#Workplace #Human Resources #Employer

Privacy vs Safety: How COVID-19 Affects the Future of Workplace

Mohamad Danial bin Ab. Khalil
by Mohamad Danial bin Ab. Khalil
Feb 22, 2021 at 9:53 AM

Those who are returning to work after the pandemic will find various gadgets used to improve workplace safety. However, some people think it will affect personal and medical privacy. 

Some of these gadgets include temperature checks, digital "passports" wellness surveys, robotic cleaning, and disinfection systems used in many workplaces that are reopening. Tech companies and startups offer solutions that include gadgets such as wearables that can detect the symptoms of COVID-19.

How big companies cope with COVID-19:

  • IBM and Salesforce partnered on a "digital health pass" that lets people share their vaccination and health status on their phone.

  • Fitbit has its own "Ready for Work" program that includes daily check-ins using device data. 

  • Microsoft and United HealthCare are using the ProtectWell app that has a daily symptom screener.

  • Amazon is using a "distance assistant" in its warehouses to keep employees practice safe distances.

  • Many tech firms and health organisations are working on a digital vaccination certificate for smartphones to show evidence of immunisation for COVID-19. 

 

The problem

These new technologies may require employees to undergo screenings as they enter the building lobby, hallways and workplace. 

According to Darrell West, the vice-president of Brookings Institution, the monitoring "blurs the line between people's workplace and personal lives". He added that it erodes medical privacy protections for employees. 

Based on a report in 2020 by the consumer activist group Public Citizen, they identified at least 50 apps and technologies released during the pandemic "marketed as workplace surveillance tools to combat Covid-19".


Some employees might worry about their medical privacy being risked.

The report said some systems could even identify people who may not spend enough time in front of a sink to note inadequate hand-washing.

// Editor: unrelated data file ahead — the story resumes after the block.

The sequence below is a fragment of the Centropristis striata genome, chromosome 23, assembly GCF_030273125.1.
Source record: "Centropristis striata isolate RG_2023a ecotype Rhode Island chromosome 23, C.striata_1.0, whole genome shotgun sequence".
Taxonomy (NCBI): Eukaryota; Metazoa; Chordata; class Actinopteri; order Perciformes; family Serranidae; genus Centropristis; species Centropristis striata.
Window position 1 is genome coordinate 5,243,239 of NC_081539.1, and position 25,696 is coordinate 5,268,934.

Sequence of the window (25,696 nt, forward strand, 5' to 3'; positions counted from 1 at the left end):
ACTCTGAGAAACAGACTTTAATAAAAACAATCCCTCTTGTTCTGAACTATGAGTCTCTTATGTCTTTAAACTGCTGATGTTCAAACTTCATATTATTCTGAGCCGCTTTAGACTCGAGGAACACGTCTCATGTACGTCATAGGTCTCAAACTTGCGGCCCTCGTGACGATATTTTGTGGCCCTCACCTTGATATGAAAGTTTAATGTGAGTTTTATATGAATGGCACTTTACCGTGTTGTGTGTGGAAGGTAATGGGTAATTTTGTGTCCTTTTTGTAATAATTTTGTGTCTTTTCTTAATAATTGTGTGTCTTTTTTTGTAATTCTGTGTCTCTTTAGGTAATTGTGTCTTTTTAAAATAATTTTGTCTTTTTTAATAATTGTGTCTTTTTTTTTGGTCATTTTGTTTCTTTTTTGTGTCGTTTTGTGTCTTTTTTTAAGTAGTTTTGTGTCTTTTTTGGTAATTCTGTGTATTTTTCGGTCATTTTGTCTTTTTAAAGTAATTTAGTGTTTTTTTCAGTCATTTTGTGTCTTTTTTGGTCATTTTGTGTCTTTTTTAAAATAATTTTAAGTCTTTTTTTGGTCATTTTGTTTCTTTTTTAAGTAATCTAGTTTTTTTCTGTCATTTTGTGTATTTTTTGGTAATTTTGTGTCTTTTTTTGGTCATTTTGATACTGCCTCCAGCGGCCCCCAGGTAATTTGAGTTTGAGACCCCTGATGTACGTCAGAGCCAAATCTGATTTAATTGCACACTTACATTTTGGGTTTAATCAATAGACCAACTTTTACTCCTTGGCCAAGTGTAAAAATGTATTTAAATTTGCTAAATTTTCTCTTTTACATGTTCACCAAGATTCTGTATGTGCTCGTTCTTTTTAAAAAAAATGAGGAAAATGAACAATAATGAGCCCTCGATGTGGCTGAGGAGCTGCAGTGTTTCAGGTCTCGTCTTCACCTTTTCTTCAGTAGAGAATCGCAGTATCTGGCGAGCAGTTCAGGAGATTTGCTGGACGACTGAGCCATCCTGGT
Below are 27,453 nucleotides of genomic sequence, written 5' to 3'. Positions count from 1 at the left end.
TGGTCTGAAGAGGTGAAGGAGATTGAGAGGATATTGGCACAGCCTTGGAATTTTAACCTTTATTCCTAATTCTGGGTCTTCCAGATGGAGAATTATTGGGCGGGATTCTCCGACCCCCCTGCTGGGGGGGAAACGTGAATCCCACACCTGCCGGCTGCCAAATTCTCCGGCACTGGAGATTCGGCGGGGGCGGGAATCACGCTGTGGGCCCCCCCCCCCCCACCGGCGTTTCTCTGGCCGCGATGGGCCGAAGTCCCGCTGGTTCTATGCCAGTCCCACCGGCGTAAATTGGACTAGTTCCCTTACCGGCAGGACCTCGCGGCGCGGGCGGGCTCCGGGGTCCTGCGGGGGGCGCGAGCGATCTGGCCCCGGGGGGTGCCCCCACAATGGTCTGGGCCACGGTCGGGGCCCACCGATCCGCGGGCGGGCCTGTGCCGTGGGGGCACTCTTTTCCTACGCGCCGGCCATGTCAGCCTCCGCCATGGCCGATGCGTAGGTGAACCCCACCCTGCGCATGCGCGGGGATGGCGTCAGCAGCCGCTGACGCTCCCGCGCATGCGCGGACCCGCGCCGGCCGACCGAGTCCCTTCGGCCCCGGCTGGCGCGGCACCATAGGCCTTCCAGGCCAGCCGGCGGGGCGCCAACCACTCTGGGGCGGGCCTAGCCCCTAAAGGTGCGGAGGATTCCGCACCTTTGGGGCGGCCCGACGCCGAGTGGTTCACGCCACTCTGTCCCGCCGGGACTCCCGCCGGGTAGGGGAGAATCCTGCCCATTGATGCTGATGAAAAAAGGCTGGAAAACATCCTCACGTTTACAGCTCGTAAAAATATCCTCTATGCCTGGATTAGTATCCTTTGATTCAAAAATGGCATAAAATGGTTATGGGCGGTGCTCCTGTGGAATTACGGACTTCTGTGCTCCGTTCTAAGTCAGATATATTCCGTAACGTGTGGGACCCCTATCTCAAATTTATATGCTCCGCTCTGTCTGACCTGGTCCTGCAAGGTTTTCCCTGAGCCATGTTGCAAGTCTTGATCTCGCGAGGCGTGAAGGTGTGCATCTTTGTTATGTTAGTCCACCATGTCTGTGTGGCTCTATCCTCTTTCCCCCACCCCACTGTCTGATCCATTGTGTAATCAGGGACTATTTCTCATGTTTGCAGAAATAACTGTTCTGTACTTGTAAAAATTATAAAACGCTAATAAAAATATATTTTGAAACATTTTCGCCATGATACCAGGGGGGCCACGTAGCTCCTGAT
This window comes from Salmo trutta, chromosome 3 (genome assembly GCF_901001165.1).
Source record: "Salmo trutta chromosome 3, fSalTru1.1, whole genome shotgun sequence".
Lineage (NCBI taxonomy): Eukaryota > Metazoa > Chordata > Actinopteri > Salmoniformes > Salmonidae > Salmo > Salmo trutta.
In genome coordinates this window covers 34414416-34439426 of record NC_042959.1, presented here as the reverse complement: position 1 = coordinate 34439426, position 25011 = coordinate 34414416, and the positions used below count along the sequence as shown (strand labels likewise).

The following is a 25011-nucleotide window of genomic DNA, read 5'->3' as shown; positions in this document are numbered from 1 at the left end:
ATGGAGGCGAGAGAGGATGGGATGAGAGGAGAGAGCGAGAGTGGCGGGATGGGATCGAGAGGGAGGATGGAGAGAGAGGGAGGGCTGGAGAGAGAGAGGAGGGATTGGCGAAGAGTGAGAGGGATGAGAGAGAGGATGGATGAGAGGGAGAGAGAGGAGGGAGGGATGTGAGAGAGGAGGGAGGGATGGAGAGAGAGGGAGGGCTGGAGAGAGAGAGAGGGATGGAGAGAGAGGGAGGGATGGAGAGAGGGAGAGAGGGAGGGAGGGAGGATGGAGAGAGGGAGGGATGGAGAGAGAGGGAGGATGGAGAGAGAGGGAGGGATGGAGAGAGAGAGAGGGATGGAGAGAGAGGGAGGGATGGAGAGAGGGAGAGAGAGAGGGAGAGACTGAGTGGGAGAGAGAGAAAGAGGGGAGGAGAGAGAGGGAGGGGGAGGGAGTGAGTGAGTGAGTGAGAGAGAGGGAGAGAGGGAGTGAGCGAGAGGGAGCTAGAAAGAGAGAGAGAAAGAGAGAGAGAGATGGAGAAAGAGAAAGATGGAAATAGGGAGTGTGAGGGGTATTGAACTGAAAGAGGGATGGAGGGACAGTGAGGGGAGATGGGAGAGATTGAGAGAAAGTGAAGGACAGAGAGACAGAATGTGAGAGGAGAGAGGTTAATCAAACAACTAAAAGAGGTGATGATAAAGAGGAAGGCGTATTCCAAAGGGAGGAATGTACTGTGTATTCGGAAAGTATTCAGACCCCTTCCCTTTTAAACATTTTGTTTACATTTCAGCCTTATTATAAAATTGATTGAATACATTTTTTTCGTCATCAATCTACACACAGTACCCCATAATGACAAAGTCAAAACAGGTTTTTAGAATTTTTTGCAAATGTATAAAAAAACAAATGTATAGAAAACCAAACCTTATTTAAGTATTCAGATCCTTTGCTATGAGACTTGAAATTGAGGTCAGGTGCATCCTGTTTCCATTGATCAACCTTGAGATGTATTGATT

It also said that such an invasion of privacy on employees is alarming, especially considering that these technologies' effectiveness in curbing the spread of COVID-19 has not yet been established. 

Public Citizen said there should be clear rules on collecting and storing data, with better disclosure to employees.

 

The balance between workplace safety and employees' privacy

According to Forrest Briscoe, a professor at Penn State University, employers face a delicate balance as they try to ensure workplace safety without intruding on their employees' privacy. 

He said there are valid reasons for requiring vaccination proof, but these sometimes conflict with medical privacy laws, limiting an employer's access to employee health information. 

"You don't want the employer accessing that information for work-related decisions," he said. 

Briscoe said many employers rely on third-party tech vendors to manage the monitoring, but that has its risks too. He said that using third-party vendors will keep the data separate. Still, for some companies, their business model includes gathering and using data for a monetisable purpose which poses a risk to privacy. 

The pandemic has inspired startups worldwide to find innovative ways to curb virus transmission. For instance:

  • The Taiwan-based company, FaceHeart, demonstrated software that can be installed in cameras for contactless measurement of vital signs to screen for COVID-19 symptoms. 

  • Drone maker, Draganfly, has a camera technology that can offer alerts on social distancing and detect changes in people's vital signs. 

  • Misty Robotics has a programmable robot that can be adopted as a health check monitor and can be designed to disinfect frequently-used surfaces such as door handles. 

According to a researcher, Jay Stanley, there are risks in relying too much on technologies that may be unproven or inaccurate, such as trying to detect fevers with thermal cameras among moving people. 

"Employers have a legitimate interest in safeguarding workplaces and keeping employees healthy in the context of the pandemic," he said.

"But what I would worry about is employers using the pandemic to pluck and store information in a systematic way beyond what is necessary to protect health."

Source: AFP via FMT 

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